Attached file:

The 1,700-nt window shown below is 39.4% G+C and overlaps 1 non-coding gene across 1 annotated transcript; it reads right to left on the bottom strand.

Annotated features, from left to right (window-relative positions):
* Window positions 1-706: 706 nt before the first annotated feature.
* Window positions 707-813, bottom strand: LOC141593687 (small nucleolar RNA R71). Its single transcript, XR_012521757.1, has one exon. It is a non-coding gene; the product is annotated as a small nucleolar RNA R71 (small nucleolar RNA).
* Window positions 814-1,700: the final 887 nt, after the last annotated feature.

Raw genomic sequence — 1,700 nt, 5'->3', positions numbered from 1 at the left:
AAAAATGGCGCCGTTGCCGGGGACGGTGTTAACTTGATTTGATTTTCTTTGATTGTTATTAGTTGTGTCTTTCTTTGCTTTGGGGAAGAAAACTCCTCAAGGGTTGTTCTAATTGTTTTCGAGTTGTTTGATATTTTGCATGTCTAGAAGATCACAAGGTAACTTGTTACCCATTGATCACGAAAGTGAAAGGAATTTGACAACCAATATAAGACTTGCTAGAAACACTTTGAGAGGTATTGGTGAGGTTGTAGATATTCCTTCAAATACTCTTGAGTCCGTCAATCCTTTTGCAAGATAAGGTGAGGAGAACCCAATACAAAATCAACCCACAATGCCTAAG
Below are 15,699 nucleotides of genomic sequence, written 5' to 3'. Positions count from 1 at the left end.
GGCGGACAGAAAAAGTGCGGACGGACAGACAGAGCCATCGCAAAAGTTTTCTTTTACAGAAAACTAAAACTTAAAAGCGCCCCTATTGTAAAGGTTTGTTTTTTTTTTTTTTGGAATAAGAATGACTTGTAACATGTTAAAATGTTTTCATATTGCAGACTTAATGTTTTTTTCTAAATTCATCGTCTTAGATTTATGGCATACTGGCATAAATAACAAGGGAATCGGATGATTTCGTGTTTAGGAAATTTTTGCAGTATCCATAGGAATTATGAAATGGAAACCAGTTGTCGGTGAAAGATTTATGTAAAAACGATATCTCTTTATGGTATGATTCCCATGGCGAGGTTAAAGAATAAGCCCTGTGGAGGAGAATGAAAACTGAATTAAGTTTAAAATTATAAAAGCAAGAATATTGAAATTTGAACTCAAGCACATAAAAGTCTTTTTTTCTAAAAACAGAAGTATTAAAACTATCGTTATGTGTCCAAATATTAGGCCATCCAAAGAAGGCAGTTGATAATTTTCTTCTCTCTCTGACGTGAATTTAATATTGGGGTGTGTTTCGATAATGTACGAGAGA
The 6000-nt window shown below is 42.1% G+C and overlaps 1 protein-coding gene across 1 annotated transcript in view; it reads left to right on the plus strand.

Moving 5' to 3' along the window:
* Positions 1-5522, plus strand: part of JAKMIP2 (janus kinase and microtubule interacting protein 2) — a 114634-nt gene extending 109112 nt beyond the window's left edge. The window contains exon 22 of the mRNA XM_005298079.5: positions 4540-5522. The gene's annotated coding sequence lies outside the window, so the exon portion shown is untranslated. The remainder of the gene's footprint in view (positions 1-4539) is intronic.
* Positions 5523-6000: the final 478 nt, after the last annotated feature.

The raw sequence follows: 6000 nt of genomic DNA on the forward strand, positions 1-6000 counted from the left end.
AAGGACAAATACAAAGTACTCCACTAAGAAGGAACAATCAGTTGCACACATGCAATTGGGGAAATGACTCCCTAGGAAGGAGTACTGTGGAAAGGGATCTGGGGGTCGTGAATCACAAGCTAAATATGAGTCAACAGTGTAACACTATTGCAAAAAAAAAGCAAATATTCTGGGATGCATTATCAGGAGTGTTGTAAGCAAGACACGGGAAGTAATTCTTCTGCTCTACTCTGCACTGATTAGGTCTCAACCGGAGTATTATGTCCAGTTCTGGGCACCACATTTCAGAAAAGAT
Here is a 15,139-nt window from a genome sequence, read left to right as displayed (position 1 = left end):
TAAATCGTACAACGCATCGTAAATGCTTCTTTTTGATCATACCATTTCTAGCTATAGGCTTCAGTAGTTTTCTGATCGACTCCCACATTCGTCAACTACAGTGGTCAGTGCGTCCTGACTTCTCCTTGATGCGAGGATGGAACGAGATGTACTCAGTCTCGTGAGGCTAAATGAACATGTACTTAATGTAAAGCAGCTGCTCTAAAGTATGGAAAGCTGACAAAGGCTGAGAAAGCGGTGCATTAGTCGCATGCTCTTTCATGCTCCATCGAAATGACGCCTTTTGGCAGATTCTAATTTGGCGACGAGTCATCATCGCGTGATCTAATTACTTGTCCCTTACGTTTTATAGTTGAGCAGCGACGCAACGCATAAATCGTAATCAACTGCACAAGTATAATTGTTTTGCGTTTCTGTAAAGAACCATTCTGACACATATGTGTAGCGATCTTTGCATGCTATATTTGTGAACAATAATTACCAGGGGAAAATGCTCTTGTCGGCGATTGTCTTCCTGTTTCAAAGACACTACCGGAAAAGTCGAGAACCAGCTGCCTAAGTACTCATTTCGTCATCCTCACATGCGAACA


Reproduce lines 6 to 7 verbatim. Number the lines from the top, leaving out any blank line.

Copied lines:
Raw genomic sequence — 1,700 nt, 5'->3', positions numbered from 1 at the left:
AAAAATGGCGCCGTTGCCGGGGACGGTGTTAACTTGATTTGATTTTCTTTGATTGTTATTAGTTGTGTCTTTCTTTGCTTTGGGGAAGAAAACTCCTCAAGGGTTGTTCTAATTGTTTTCGAGTTGTTTGATATTTTGCATGTCTAGAAGATCACAAGGTAACTTGTTACCCATTGATCACGAAAGTGAAAGGAATTTGACAACCAATATAAGACTTGCTAGAAACACTTTGAGAGGTATTGGTGAGGTTGTAGATATTCCTTCAAATACTCTTGAGTCCGTCAATCCTTTTGCAAGATAAGGTGAGGAGAACCCAATACAAAATCAACCCACAATGCCTAAG